How I Keep Living:
Every day I receive letters from others who are struggling to protect their children in a system that has encouraged them to shut off their parental instincts. While this issue is close to home for me (because I lived it with Prince), people suffer through other types of terrible tragedies and painful situations every day and can certainly relate to the idea of “strength – when you have no other choice”. Its been nearly four months since I last woke up with my son sprawled across my chest. Sometimes I still wake up at 3am thinking that I have just heard his voice. I don’t pretend to have the play book on how to be strong in the face of evil, chaos, and the impossibly bad, but I have learned a few things that help me get out of bed each morning. Whatever it is that you are going through, I hope that you can find your own strength through my words.
1) Find your “happy” place: There are still times during the day when I get sad. Sometimes I look at my son’s picture on my office desk and have to walk away just to keep myself from crying. When moments of sadness hit me, I hang onto happy thoughts to get me through the sad moment. For example, I remember a time when Prince made me laugh or I think about all the amazing friends and family who have helped me through this situation. Lately, I have found a lot of happiness thinking about Luc trying to hide in the corner of his cell while Bubba is waiting to violate him. (I apologize for some for whom I have offended their sensibilities.)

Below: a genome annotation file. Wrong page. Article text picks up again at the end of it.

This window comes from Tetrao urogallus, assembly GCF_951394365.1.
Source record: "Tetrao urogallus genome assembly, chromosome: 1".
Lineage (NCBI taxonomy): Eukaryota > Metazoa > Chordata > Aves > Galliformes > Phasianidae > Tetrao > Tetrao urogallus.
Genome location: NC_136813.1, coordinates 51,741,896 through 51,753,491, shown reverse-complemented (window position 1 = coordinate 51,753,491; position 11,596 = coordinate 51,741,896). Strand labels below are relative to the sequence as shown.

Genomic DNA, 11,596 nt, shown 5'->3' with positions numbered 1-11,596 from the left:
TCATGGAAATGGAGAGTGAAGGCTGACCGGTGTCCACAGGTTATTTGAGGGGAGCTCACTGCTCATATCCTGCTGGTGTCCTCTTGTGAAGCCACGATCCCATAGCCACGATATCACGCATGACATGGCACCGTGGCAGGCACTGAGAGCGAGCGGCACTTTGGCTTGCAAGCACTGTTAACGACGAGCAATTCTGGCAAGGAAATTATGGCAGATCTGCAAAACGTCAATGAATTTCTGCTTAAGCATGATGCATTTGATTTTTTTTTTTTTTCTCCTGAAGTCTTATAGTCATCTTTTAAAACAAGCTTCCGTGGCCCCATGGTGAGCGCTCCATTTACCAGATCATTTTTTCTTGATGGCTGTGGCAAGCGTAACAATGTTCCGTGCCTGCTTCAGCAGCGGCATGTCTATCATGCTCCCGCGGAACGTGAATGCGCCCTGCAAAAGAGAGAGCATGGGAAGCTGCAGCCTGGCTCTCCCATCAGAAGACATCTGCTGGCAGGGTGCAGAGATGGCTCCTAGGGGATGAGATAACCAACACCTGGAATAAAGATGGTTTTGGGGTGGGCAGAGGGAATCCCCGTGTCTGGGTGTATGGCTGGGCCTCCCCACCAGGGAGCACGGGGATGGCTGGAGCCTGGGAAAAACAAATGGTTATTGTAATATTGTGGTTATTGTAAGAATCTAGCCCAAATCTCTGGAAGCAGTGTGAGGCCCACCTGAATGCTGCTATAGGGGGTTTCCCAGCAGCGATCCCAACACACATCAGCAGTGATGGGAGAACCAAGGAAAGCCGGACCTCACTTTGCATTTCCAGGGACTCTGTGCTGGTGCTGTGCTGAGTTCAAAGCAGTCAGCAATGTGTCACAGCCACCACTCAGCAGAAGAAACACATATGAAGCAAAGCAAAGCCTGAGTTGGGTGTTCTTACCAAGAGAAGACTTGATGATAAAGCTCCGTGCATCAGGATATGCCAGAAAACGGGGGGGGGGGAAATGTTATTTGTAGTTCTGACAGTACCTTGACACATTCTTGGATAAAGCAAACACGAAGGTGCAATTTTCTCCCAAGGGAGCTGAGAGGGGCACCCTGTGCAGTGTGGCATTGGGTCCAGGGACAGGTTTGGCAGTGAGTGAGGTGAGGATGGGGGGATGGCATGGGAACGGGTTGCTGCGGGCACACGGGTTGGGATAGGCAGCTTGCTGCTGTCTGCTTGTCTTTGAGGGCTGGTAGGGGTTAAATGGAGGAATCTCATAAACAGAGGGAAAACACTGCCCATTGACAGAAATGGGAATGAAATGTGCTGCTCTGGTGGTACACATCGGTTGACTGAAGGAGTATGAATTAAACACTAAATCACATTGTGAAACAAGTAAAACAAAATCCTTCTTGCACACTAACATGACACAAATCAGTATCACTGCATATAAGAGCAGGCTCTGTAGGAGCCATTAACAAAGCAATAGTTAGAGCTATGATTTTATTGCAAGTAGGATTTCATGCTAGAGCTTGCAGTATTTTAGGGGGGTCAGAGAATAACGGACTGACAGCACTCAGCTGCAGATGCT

2) Choose your battles: There are a lot of things you can get stressed out from on a daily basis. If I chose to be stressed about all of them, I would most certainly die immediately. If you are dealing with a lot of stress in life, give yourself a break and allow yourself to just walk away from things that are not work the stress. For example, Fairfax Hospital treated me and my family like trash the night my son died. While sometimes I feel like going there to scream, cry, or just tell them how terribly I was treated, I realize that unless they are willing to learn from this experience – it is most likely not work my energy. Instead, I choose to limit the drama when I can and focus on things that actually make me feel better.
3) You cannot fix stupid/crazy: When I was fighting Luc in court, I had to get to a point when I realized that there was no way I would ever be able to make him not stupid and not crazy. Now, even with Luc behind bars, there are still a few stupid/crazy people who would rather trash me than recognize the terrible tragedy that occurred. Initially, I spent a lot of time being upset about these people. I have learned, however, that this stress is not helpful and it certainly won’t bring Prince back.
4) Get passionate and don’t be afraid to be loud about it: There is no pill on this planet that will get me out of bed faster than simple passion. When this tragedy first occurred, I had several people who suggested medication. I am here to tell you that medicine will not make what is causing the pain to go away. What seems to help me, however, is finding something to channel my energy. It is my son’s legacy that gets me out of bed in the morning and it is the idea that I can help others that keeps me going. Whatever it is you are passionate about be it basket weaving or pursuing justice, chase that passion with fire and don’t be afraid to get loud about it.
Finally, there is no right or wrong way to grieve. Whether you are grieving the loss of a job, the loss of a relationship, the loss of your belief in the justice system, or the loss of your child and the love of your life – allow yourself to grieve your own way. Take time for yourself and don’t worry about pleasing everyone in your quest to find your own strength.